I went to a friends house once and his first comment was that the house smelled horrible! Luckily my friend wasn't bothered at all but I was very embarrassed! He often makes inappropriate comments like that.

Keep us posted on how you get on with your DD - we may be able to trade ideas once she starts school

siblingrivalry Sat 11-Jul-09 22:32:02

Will do, mamabell -thanks very much.
This is a minefield, isn't it? My dh also probably has AS, so I'm completely outnumbered!!

mamabell Sat 11-Jul-09 22:51:02

Funny you should say that - DH and I have discussed whether he may also have AS - lots of similarities - doesn't show his bum in public though! On a positive note - if DH does have AS, it has helped him to be very successful at work so there is some hope for our little ones

Widemouthfrog Sun 12-Jul-09 18:26:32

Sorry, late to this thread as I have not been posting lately. Sibling we are in much the same situation with DS2. he is so different to DS1 that we said he has to be NT, but as he is developing, his behaviour, tantrums, and need to control EVERYTHING is tipping us over the edge. He also constantly repeats questions until I am driven crazy! He is in your face at home, yet much more subdued within preschool. His diet is appalling and he eats very little, and I struggle to control or modify his behaviour.
We have just been referred to the paed, and he is being assessed at the CDC for ASD early next year. I was suprised but relieved at how seriously they are taking my concerns, as I was convince I was going to be told he was reacting to his older brother. he is a very bright and switched on little boy, but he is so much more work than any other 3 year old I know.

I don't know if DS2 is ASD or ADHD or anything else yet, but I know he is being observed and that in itself is enough for now. I have no regrets that we are persuing assessment with a view to possible diagnosis. Speaking with the paed has reassured me that I am not going mad grin.

HTH.

siblingrivalry Sun 12-Jul-09 18:45:05

Hi WMF, that really does help, thankyou. Your ds sounds exactly the same as dd2.In fact, I could have written exactly what you did!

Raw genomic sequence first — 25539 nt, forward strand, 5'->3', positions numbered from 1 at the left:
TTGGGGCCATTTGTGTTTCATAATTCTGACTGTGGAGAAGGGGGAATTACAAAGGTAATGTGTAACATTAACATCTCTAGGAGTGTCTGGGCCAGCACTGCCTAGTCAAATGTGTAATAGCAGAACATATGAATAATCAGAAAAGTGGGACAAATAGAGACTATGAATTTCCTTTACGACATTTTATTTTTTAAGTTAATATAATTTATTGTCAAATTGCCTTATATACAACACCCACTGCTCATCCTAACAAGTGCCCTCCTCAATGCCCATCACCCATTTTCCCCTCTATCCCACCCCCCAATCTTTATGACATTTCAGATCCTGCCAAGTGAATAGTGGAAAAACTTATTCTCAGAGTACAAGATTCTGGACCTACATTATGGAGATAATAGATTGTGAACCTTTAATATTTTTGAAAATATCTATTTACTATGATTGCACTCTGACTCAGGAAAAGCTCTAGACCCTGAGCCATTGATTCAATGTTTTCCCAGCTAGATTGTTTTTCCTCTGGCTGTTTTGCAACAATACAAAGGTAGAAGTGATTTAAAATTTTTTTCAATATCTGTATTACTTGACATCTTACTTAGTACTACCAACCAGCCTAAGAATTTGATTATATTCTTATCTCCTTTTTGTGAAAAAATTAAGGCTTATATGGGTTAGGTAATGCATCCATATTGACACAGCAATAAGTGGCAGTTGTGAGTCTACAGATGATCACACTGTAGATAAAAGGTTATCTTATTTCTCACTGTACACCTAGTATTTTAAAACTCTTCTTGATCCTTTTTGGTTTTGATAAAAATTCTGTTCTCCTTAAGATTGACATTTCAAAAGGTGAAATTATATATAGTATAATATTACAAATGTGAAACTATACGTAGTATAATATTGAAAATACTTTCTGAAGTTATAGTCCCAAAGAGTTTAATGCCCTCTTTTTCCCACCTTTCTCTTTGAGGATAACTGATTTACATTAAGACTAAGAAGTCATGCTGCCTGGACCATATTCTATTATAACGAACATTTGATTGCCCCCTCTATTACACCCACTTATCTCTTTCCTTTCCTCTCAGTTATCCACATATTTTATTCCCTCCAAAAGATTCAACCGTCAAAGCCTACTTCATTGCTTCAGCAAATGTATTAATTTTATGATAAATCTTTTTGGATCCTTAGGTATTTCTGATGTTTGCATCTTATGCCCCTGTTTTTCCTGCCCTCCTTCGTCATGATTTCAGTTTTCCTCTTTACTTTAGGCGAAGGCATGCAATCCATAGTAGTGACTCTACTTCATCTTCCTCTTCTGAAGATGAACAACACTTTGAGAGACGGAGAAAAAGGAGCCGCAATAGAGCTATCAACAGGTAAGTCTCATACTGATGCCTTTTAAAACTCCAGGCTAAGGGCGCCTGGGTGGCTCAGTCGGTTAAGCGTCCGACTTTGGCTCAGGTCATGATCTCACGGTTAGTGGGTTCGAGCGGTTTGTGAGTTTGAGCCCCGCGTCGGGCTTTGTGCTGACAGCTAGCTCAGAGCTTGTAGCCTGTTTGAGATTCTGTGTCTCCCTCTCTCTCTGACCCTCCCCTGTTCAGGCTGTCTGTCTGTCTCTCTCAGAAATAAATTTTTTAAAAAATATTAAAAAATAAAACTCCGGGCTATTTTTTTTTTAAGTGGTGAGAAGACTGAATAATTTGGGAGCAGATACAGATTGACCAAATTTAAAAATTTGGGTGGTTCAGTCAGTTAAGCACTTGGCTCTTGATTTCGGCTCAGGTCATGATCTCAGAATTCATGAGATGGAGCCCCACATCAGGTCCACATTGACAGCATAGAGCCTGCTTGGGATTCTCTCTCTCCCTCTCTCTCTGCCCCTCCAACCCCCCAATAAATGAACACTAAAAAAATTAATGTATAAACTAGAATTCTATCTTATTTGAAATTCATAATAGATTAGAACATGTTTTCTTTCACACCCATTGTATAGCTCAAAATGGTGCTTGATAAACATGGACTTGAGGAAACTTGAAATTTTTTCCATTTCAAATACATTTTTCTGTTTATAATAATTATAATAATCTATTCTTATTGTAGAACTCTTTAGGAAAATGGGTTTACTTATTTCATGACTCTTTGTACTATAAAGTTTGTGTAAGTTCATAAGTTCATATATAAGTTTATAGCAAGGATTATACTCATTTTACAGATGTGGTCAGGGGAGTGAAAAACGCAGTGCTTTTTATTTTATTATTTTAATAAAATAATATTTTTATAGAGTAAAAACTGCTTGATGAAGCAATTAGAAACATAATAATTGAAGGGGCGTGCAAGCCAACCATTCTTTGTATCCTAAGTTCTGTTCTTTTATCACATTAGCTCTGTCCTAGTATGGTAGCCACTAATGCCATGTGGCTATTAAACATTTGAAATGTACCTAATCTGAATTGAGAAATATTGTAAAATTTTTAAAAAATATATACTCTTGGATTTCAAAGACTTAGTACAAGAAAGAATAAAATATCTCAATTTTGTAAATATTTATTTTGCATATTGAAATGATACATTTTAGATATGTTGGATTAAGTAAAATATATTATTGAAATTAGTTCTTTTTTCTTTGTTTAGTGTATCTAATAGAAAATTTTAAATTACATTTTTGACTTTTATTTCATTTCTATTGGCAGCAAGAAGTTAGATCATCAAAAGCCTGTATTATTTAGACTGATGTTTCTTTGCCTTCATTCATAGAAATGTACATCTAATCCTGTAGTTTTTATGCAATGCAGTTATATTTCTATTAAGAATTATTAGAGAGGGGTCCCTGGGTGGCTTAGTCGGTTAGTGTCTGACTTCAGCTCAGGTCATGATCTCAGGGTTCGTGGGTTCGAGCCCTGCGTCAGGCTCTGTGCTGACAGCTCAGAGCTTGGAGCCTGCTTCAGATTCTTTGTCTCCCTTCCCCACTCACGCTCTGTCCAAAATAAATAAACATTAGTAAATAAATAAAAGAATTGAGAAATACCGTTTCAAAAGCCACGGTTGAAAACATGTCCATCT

I am going to put the wheels in motion, I think, because dd1 really started to stuggle when she started school.

Thanks again. I'm really glad that your concerns are being taken seriously.

trace2 Sun 12-Jul-09 18:48:37

wow was going to ask more of same question ds as AS dd 2 has health problems but we are noticing things like flaps but she to sociable good eye contact and so on but when on holiday a lady asked if dd was autistic not dd i was a little shocked so we to waiting to see what happens!

Widemouthfrog Sun 12-Jul-09 18:55:00

Sibling, DS1 struggled when he started school too, and I don't want to see it happen again with DS2. In a strange here we go again way, I feel quiite calm about making this journey with DS2, because I have learned so much from mumsnet grin.

Trace, both my Ds make eye contact and can be sociable - DS1 is very clearly autistic though

Good luck to both of you.

trace2 Sun 12-Jul-09 19:36:20

Widemouthfrog we see ds pead every 4 weeks not with him just me and his dad she as been fantastic, but dd is only two years and been told she as verbal dyspepsia she as lots of heath issues and she points lots where ds dont or never did point . and our ds pead always asks if we got a dx for dd yet. so like i said we will see

mumslife Sun 12-Jul-09 21:25:53

Message withdrawn at poster's request.

siblingrivalry Sun 12-Jul-09 22:41:46

WMF, funnily enough I don't feel nearly as worried this time around. It's different when you have the t-shirt, isn't it? smile

Trace, hope you manage to get the support you need with your dd. We also think it's dd2 who appears to have 'issues' eg tantrums in public and we have said that anyone would think she was the one on the spectrum. Hindsight, eh?!

Mumslife, thanks for posting. It helps to here about the other side of AS, as dd1 rarely has tantrums and is driven by following rules.

We are noticing little obsessions starting with dd2 and they set off the alarm bells.

mumslife Mon 13-Jul-09 19:45:10

Message withdrawn at poster's request.